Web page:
Is real-time processing a must-have for retailers?
Through a special arrangement, presented here for discussion is a summary of a current article from the RTG (Retail Technology Group) blog.
Credit authorization is the oldest example of indispensable real-time processing in retail. But in the new world of unified commerce, most aspects of running the business now require real-time processing.
These include real-time:
- Inventory availability to support “endless aisle” and BOPIS;
- Geofencing to support in-store offers;
- POS and loyalty to bring bonus offers at checkout to best customers when certain purchase thresholds are met;
- Price-change management capabilities to tap dynamic pricing;
- Electronic shelf labels and RFID data to minimize stock-outs.
One challenge for enterprise resource planning (ERP) software solutions occurs when some of the business functions on which a retailer relies — such as third-party logistics services or an e-commerce platform — lie outside the boundaries of these software suites.
While most of the leaders have a platform that enables communication between internal and external applications in real time, some may be running applications in real time while other modules depend on “batch” or scheduled interfaces between mixed systems. A third group may just be running their POS in real time and that’s it. The options to reaching the goal vary as well.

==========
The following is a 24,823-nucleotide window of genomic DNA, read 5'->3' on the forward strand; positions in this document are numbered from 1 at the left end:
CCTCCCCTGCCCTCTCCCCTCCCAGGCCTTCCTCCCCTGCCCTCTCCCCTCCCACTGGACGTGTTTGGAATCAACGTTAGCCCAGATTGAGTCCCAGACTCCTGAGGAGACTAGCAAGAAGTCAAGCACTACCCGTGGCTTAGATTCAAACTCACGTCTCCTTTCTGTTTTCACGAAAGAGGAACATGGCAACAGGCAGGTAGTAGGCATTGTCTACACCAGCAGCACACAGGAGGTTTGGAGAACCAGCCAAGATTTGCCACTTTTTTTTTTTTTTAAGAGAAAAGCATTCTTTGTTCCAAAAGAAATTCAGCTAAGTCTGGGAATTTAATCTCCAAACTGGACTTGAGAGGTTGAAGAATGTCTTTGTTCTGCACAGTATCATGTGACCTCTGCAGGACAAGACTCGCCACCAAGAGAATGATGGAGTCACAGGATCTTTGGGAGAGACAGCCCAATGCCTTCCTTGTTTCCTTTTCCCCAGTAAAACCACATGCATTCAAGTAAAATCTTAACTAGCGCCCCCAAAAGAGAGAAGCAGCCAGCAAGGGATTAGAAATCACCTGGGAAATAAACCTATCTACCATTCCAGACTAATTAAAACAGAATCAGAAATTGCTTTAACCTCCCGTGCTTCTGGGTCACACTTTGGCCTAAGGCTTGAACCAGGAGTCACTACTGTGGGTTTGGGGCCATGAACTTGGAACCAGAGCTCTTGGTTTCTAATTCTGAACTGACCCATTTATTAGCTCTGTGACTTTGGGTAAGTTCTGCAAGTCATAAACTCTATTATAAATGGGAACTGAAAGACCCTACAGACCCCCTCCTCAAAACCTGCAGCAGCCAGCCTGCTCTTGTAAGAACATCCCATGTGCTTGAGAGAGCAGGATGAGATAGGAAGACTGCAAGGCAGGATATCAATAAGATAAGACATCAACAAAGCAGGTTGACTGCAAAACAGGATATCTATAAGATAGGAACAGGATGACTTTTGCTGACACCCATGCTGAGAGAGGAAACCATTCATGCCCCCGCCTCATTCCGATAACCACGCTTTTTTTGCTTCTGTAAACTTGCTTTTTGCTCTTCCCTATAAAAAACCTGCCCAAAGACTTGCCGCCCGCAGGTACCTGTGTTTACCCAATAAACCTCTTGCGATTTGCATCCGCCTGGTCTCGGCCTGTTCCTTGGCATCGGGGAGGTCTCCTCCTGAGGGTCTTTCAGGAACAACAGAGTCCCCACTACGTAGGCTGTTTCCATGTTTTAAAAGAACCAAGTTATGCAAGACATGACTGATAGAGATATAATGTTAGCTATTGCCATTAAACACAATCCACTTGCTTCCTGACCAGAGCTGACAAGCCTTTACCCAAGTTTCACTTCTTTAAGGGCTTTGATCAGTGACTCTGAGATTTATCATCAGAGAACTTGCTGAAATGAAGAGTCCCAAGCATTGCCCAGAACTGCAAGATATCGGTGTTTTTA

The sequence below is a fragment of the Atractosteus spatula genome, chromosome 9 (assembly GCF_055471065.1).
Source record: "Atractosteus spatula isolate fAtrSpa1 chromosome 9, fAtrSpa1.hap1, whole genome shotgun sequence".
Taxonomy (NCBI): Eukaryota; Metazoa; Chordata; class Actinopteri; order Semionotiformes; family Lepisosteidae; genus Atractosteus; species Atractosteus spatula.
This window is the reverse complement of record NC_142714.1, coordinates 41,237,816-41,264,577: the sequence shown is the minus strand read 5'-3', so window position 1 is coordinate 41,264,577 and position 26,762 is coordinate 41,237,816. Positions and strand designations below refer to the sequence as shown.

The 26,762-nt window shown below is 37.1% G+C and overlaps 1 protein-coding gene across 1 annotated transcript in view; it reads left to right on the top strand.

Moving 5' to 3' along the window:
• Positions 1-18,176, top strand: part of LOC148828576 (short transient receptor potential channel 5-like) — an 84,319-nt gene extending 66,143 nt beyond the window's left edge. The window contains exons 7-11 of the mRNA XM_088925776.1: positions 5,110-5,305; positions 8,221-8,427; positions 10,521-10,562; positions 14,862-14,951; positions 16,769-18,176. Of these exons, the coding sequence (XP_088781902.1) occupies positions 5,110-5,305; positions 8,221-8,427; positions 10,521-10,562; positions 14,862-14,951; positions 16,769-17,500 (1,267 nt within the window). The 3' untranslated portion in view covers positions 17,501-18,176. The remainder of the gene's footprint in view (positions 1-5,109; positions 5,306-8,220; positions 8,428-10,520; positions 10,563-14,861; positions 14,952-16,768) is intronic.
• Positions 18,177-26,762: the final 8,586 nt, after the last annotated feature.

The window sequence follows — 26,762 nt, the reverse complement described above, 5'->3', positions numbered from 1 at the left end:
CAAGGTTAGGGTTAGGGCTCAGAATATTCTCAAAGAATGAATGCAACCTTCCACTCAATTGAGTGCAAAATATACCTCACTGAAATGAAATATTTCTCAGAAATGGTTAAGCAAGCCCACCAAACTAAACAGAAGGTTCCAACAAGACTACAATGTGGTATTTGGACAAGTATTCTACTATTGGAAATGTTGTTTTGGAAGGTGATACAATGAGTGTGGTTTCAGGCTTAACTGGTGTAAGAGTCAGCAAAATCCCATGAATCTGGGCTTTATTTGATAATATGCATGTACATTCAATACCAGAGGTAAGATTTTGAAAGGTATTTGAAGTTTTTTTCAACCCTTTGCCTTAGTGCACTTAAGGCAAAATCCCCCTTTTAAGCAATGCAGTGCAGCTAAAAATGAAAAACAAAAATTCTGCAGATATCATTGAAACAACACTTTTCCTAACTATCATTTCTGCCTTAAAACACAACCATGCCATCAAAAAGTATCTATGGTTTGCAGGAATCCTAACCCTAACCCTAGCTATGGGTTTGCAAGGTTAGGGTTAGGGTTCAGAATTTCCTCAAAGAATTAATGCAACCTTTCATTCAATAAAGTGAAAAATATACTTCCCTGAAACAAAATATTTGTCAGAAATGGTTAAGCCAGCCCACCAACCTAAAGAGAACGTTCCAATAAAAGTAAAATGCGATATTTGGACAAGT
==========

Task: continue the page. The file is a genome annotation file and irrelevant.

One option is the dreaded rip-and-replace approach, wherein the retailer does away with the disjointed parts that make up the portfolio of applications and replaces everything with a single-source or multiple-source set of real-time-ready applications. This option is costly, disruptive to the business and risky, but once implemented successfully, more efficient.
The other option is to methodically replace some or all of the old “batch” applications with current, API-capable applications. APIs enable applications to interface with each other so they can read and update their databases in real time, thus tightly coupling modules from different external software-or-services providers.
In either case, the planning and strategy come first, the evaluation and selection of the appropriate solutions come next, and the installation and thorough testing come (over time), just before implementation.
Is retail ready?
DISCUSSION QUESTIONS: What’s the best option for small to medium-sized retailers to get up-to-speed with real-time information processing? Do you favor the “rip-and-replace approach,” the discriminate use of API-capable applications, or some other approach?